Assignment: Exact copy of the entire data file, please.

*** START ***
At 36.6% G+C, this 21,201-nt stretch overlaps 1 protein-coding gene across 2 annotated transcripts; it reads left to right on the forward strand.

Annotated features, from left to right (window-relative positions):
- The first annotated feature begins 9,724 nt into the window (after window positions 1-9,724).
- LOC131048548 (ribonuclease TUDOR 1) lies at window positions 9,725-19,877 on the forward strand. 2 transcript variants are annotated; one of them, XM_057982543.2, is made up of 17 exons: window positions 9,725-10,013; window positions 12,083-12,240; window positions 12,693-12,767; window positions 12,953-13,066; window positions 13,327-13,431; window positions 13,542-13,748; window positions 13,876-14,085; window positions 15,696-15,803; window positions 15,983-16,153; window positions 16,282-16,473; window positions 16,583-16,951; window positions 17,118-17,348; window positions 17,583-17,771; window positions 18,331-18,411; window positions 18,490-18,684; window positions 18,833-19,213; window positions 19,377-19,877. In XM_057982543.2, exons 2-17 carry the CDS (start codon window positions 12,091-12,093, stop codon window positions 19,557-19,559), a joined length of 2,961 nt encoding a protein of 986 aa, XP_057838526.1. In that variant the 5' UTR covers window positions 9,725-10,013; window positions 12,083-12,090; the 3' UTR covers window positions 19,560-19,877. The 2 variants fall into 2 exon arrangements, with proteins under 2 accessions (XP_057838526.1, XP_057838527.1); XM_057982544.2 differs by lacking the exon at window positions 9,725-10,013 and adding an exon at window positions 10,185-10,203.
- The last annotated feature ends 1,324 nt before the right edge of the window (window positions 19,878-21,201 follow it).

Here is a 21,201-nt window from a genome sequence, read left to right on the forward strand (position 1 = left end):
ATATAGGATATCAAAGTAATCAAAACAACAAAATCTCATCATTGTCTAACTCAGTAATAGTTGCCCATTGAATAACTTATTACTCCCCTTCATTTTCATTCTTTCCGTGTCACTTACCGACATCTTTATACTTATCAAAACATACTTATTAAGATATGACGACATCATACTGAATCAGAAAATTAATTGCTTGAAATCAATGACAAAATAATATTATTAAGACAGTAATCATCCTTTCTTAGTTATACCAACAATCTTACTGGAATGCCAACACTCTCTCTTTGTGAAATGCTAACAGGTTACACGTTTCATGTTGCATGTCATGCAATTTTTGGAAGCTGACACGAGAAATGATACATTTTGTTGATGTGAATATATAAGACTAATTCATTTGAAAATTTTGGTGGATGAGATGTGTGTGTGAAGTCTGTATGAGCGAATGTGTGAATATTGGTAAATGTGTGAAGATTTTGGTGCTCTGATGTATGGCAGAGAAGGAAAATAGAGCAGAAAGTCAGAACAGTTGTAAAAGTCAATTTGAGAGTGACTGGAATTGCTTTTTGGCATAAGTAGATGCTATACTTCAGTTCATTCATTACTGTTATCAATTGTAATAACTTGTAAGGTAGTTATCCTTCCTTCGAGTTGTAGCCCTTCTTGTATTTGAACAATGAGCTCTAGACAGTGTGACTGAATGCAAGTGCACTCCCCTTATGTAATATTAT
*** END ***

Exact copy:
At 36.6% G+C, this 21,201-nt stretch overlaps 1 protein-coding gene across 2 annotated transcripts; it reads left to right on the forward strand.

Annotated features, from left to right (window-relative positions):
- The first annotated feature begins 9,724 nt into the window (after window positions 1-9,724).
- LOC131048548 (ribonuclease TUDOR 1) lies at window positions 9,725-19,877 on the forward strand. 2 transcript variants are annotated; one of them, XM_057982543.2, is made up of 17 exons: window positions 9,725-10,013; window positions 12,083-12,240; window positions 12,693-12,767; window positions 12,953-13,066; window positions 13,327-13,431; window positions 13,542-13,748; window positions 13,876-14,085; window positions 15,696-15,803; window positions 15,983-16,153; window positions 16,282-16,473; window positions 16,583-16,951; window positions 17,118-17,348; window positions 17,583-17,771; window positions 18,331-18,411; window positions 18,490-18,684; window positions 18,833-19,213; window positions 19,377-19,877. In XM_057982543.2, exons 2-17 carry the CDS (start codon window positions 12,091-12,093, stop codon window positions 19,557-19,559), a joined length of 2,961 nt encoding a protein of 986 aa, XP_057838526.1. In that variant the 5' UTR covers window positions 9,725-10,013; window positions 12,083-12,090; the 3' UTR covers window positions 19,560-19,877. The 2 variants fall into 2 exon arrangements, with proteins under 2 accessions (XP_057838526.1, XP_057838527.1); XM_057982544.2 differs by lacking the exon at window positions 9,725-10,013 and adding an exon at window positions 10,185-10,203.
- The last annotated feature ends 1,324 nt before the right edge of the window (window positions 19,878-21,201 follow it).

Here is a 21,201-nt window from a genome sequence, read left to right on the forward strand (position 1 = left end):
ATATAGGATATCAAAGTAATCAAAACAACAAAATCTCATCATTGTCTAACTCAGTAATAGTTGCCCATTGAATAACTTATTACTCCCCTTCATTTTCATTCTTTCCGTGTCACTTACCGACATCTTTATACTTATCAAAACATACTTATTAAGATATGACGACATCATACTGAATCAGAAAATTAATTGCTTGAAATCAATGACAAAATAATATTATTAAGACAGTAATCATCCTTTCTTAGTTATACCAACAATCTTACTGGAATGCCAACACTCTCTCTTTGTGAAATGCTAACAGGTTACACGTTTCATGTTGCATGTCATGCAATTTTTGGAAGCTGACACGAGAAATGATACATTTTGTTGATGTGAATATATAAGACTAATTCATTTGAAAATTTTGGTGGATGAGATGTGTGTGTGAAGTCTGTATGAGCGAATGTGTGAATATTGGTAAATGTGTGAAGATTTTGGTGCTCTGATGTATGGCAGAGAAGGAAAATAGAGCAGAAAGTCAGAACAGTTGTAAAAGTCAATTTGAGAGTGACTGGAATTGCTTTTTGGCATAAGTAGATGCTATACTTCAGTTCATTCATTACTGTTATCAATTGTAATAACTTGTAAGGTAGTTATCCTTCCTTCGAGTTGTAGCCCTTCTTGTATTTGAACAATGAGCTCTAGACAGTGTGACTGAATGCAAGTGCACTCCCCTTATGTAATATTAT